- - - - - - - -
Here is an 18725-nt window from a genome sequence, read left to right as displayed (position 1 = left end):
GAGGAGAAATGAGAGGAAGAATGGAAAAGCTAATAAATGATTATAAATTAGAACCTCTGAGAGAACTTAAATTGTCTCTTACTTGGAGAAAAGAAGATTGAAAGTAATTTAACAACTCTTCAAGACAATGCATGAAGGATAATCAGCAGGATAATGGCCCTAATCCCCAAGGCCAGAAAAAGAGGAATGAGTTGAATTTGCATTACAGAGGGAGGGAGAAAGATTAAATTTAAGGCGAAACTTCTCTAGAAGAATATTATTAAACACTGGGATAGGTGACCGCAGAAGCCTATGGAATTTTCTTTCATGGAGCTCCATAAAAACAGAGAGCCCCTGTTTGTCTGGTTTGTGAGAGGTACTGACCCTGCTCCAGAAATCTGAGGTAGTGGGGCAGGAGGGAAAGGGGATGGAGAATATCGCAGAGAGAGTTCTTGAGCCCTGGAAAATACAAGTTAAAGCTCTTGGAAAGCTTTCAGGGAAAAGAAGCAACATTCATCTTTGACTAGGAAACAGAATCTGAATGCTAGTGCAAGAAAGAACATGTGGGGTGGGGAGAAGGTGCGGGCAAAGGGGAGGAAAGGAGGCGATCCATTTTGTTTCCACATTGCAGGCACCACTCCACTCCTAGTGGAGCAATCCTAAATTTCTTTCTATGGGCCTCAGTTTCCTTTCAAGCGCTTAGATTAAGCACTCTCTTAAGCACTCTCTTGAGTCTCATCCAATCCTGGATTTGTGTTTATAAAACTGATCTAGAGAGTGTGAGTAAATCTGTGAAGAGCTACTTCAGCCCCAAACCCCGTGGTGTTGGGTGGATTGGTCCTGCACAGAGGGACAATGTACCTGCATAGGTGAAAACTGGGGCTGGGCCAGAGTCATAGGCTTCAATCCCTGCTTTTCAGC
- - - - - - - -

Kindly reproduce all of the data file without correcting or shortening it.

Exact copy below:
Here is an 18725-nt window from a genome sequence, read left to right as displayed (position 1 = left end):
GAGGAGAAATGAGAGGAAGAATGGAAAAGCTAATAAATGATTATAAATTAGAACCTCTGAGAGAACTTAAATTGTCTCTTACTTGGAGAAAAGAAGATTGAAAGTAATTTAACAACTCTTCAAGACAATGCATGAAGGATAATCAGCAGGATAATGGCCCTAATCCCCAAGGCCAGAAAAAGAGGAATGAGTTGAATTTGCATTACAGAGGGAGGGAGAAAGATTAAATTTAAGGCGAAACTTCTCTAGAAGAATATTATTAAACACTGGGATAGGTGACCGCAGAAGCCTATGGAATTTTCTTTCATGGAGCTCCATAAAAACAGAGAGCCCCTGTTTGTCTGGTTTGTGAGAGGTACTGACCCTGCTCCAGAAATCTGAGGTAGTGGGGCAGGAGGGAAAGGGGATGGAGAATATCGCAGAGAGAGTTCTTGAGCCCTGGAAAATACAAGTTAAAGCTCTTGGAAAGCTTTCAGGGAAAAGAAGCAACATTCATCTTTGACTAGGAAACAGAATCTGAATGCTAGTGCAAGAAAGAACATGTGGGGTGGGGAGAAGGTGCGGGCAAAGGGGAGGAAAGGAGGCGATCCATTTTGTTTCCACATTGCAGGCACCACTCCACTCCTAGTGGAGCAATCCTAAATTTCTTTCTATGGGCCTCAGTTTCCTTTCAAGCGCTTAGATTAAGCACTCTCTTAAGCACTCTCTTGAGTCTCATCCAATCCTGGATTTGTGTTTATAAAACTGATCTAGAGAGTGTGAGTAAATCTGTGAAGAGCTACTTCAGCCCCAAACCCCGTGGTGTTGGGTGGATTGGTCCTGCACAGAGGGACAATGTACCTGCATAGGTGAAAACTGGGGCTGGGCCAGAGTCATAGGCTTCAATCCCTGCTTTTCAGC